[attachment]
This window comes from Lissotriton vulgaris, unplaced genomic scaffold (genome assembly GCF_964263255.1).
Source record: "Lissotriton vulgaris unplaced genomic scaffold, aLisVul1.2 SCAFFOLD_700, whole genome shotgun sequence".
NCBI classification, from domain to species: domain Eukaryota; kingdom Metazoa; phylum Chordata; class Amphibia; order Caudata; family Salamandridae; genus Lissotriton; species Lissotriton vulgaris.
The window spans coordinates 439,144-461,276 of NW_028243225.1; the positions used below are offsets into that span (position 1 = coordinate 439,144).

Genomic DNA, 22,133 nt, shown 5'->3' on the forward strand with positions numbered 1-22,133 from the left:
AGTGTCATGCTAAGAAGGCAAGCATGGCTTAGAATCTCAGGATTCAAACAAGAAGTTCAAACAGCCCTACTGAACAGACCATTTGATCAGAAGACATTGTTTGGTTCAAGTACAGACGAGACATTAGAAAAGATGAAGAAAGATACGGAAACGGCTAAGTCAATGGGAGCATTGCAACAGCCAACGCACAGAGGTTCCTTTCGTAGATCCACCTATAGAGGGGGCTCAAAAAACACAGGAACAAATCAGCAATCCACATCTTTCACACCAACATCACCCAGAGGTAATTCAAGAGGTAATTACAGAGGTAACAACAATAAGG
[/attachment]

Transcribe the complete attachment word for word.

This window comes from Lissotriton vulgaris, unplaced genomic scaffold (genome assembly GCF_964263255.1).
Source record: "Lissotriton vulgaris unplaced genomic scaffold, aLisVul1.2 SCAFFOLD_700, whole genome shotgun sequence".
NCBI classification, from domain to species: domain Eukaryota; kingdom Metazoa; phylum Chordata; class Amphibia; order Caudata; family Salamandridae; genus Lissotriton; species Lissotriton vulgaris.
The window spans coordinates 439,144-461,276 of NW_028243225.1; the positions used below are offsets into that span (position 1 = coordinate 439,144).

Genomic DNA, 22,133 nt, shown 5'->3' on the forward strand with positions numbered 1-22,133 from the left:
AGTGTCATGCTAAGAAGGCAAGCATGGCTTAGAATCTCAGGATTCAAACAAGAAGTTCAAACAGCCCTACTGAACAGACCATTTGATCAGAAGACATTGTTTGGTTCAAGTACAGACGAGACATTAGAAAAGATGAAGAAAGATACGGAAACGGCTAAGTCAATGGGAGCATTGCAACAGCCAACGCACAGAGGTTCCTTTCGTAGATCCACCTATAGAGGGGGCTCAAAAAACACAGGAACAAATCAGCAATCCACATCTTTCACACCAACATCACCCAGAGGTAATTCAAGAGGTAATTACAGAGGTAACAACAATAAGG